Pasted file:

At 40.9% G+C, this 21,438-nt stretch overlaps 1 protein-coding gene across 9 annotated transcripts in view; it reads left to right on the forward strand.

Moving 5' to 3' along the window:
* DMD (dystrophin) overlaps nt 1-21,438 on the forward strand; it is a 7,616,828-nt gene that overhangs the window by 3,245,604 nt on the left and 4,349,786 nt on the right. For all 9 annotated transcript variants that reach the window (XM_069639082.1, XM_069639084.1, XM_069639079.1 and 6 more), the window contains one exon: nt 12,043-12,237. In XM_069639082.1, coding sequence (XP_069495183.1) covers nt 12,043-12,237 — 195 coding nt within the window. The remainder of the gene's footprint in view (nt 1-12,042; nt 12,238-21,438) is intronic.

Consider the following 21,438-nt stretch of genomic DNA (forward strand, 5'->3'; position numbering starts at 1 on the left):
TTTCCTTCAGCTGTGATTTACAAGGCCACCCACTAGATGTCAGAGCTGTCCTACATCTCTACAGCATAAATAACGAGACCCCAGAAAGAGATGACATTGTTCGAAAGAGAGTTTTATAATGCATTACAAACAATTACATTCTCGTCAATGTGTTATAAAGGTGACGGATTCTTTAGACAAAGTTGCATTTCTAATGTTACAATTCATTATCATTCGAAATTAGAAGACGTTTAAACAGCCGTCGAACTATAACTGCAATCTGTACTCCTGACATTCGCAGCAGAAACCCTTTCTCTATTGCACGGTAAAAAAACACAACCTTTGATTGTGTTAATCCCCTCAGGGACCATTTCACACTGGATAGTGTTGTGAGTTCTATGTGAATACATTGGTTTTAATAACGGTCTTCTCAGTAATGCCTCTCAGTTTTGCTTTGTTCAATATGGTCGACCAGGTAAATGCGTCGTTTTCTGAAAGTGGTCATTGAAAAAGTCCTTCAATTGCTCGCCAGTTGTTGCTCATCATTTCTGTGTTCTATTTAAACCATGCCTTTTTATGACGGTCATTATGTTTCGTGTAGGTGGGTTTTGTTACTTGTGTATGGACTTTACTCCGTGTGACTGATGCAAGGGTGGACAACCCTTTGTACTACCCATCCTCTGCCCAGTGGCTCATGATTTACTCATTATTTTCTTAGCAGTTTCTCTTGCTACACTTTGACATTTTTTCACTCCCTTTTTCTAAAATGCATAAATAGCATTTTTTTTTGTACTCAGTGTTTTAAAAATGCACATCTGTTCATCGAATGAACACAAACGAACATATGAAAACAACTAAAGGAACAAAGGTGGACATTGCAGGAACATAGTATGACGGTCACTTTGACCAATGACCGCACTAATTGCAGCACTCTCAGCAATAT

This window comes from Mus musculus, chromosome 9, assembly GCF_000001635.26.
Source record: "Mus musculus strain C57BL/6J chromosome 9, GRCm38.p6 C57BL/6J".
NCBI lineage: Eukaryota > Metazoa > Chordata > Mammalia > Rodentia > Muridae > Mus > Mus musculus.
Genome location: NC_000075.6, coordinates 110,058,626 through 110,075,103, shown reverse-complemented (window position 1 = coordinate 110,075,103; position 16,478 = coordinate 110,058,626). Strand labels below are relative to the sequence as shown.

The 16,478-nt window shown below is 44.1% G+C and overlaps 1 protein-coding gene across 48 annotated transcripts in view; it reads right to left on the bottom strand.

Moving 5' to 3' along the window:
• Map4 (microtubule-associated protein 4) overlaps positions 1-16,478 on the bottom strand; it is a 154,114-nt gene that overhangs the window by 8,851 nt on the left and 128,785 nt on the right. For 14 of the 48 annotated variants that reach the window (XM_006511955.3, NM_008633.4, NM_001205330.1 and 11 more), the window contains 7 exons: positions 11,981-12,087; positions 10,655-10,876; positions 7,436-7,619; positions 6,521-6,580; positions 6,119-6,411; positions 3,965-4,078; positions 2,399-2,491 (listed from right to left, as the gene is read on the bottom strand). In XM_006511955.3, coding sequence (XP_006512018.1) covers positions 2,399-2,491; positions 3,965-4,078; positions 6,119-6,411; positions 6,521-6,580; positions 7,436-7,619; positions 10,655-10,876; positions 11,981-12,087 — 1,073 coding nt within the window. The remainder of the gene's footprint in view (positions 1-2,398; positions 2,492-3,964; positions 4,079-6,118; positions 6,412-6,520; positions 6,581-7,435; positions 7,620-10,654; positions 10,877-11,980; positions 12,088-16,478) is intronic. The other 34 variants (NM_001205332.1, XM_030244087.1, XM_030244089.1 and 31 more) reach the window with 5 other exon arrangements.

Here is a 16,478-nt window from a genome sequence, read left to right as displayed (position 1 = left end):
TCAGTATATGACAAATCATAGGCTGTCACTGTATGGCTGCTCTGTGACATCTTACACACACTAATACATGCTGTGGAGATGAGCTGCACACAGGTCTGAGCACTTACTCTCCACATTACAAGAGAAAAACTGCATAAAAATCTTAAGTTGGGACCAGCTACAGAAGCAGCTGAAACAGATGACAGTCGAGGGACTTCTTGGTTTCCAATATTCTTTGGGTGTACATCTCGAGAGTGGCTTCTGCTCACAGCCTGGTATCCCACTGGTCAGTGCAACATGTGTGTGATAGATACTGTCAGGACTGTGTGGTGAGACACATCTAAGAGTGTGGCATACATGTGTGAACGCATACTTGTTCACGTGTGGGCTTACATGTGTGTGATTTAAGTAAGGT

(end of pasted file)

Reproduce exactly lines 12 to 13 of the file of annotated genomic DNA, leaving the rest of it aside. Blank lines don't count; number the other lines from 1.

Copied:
• Map4 (microtubule-associated protein 4) overlaps positions 1-16,478 on the bottom strand; it is a 154,114-nt gene that overhangs the window by 8,851 nt on the left and 128,785 nt on the right. For 14 of the 48 annotated variants that reach the window (XM_006511955.3, NM_008633.4, NM_001205330.1 and 11 more), the window contains 7 exons: positions 11,981-12,087; positions 10,655-10,876; positions 7,436-7,619; positions 6,521-6,580; positions 6,119-6,411; positions 3,965-4,078; positions 2,399-2,491 (listed from right to left, as the gene is read on the bottom strand). In XM_006511955.3, coding sequence (XP_006512018.1) covers positions 2,399-2,491; positions 3,965-4,078; positions 6,119-6,411; positions 6,521-6,580; positions 7,436-7,619; positions 10,655-10,876; positions 11,981-12,087 — 1,073 coding nt within the window. The remainder of the gene's footprint in view (positions 1-2,398; positions 2,492-3,964; positions 4,079-6,118; positions 6,412-6,520; positions 6,581-7,435; positions 7,620-10,654; positions 10,877-11,980; positions 12,088-16,478) is intronic. The other 34 variants (NM_001205332.1, XM_030244087.1, XM_030244089.1 and 31 more) reach the window with 5 other exon arrangements.

Here is a 16,478-nt window from a genome sequence, read left to right as displayed (position 1 = left end):